Inferring Hospital Quality from Patient Discharge Records Using a Bayesian Selection Model
This paper develops new econometric methods to estimate hospital quality and other models with discrete dependent variables and non-random selection. Mortality rates in patient discharge records are widely used to infer hospital quality. However, hospital admission is not random and some hospitals may attract patients with greater unobserved severity of illness than others. In this situation the assumption of random admission leads to spurious inference about hospital quality. This study controls for hospital selection using a model in which distance between the patient's residence and alternative hospitals are key exogenous variables. Bayesian inference in this model is feasible using a Markov chain Monte Carlo posterior simulator, and attaches posterior probabilities to quality comparisons between individual hospitals and groups of hospitals. The study uses data on 77.937 Medicare patients admitted to 117 hospitals in Los Angeles County from 1989 through 1992 with a diagnosis of pneumonia. It finds higher quality in smaller hospitals than larger, and in private for-profit hospitals than in hospitals in other ownership categories. Variations in unobserved severity of illness across hospitals is at least a great as variation in hospital quality. Consequently a conventional probit model leads to inferences about quality markedly different than those in this study's selection model.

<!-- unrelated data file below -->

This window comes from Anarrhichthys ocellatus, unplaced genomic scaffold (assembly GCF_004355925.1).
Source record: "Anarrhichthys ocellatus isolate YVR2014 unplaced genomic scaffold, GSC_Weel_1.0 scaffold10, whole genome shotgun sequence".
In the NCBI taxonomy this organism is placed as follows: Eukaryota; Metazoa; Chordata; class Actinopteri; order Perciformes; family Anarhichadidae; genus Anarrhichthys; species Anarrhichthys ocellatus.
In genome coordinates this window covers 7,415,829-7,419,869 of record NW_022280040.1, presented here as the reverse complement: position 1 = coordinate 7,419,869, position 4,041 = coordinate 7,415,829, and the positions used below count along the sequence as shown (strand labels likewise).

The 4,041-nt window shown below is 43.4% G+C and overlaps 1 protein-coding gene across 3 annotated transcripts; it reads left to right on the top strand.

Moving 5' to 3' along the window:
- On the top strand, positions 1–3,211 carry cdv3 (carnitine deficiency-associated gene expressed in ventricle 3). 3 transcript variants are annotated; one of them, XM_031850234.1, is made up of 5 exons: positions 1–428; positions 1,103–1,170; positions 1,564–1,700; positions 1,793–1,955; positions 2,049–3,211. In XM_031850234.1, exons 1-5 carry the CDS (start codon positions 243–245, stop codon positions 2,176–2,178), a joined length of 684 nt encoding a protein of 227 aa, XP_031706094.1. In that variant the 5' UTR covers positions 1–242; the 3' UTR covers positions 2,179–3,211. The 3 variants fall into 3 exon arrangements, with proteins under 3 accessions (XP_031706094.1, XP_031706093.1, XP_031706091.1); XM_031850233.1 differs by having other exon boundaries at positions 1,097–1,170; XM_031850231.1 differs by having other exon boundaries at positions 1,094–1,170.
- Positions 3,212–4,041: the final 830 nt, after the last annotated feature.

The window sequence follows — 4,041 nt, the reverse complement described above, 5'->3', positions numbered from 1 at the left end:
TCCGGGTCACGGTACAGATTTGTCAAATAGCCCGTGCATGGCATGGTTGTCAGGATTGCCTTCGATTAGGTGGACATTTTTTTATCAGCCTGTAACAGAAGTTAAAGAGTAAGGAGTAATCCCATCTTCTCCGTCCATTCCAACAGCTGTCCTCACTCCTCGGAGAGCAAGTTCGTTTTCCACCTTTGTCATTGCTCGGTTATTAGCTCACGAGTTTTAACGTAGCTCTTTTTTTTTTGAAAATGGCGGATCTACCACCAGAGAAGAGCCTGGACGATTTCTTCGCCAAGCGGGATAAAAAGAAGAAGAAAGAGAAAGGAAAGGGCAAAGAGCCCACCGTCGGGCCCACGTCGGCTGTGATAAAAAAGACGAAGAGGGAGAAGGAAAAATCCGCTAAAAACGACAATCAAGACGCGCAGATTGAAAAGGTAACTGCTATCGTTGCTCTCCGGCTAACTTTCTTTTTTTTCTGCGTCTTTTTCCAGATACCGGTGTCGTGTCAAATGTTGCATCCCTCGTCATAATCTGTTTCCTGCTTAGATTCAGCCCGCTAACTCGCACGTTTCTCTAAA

|Date of creation:||01 Aug 2000|
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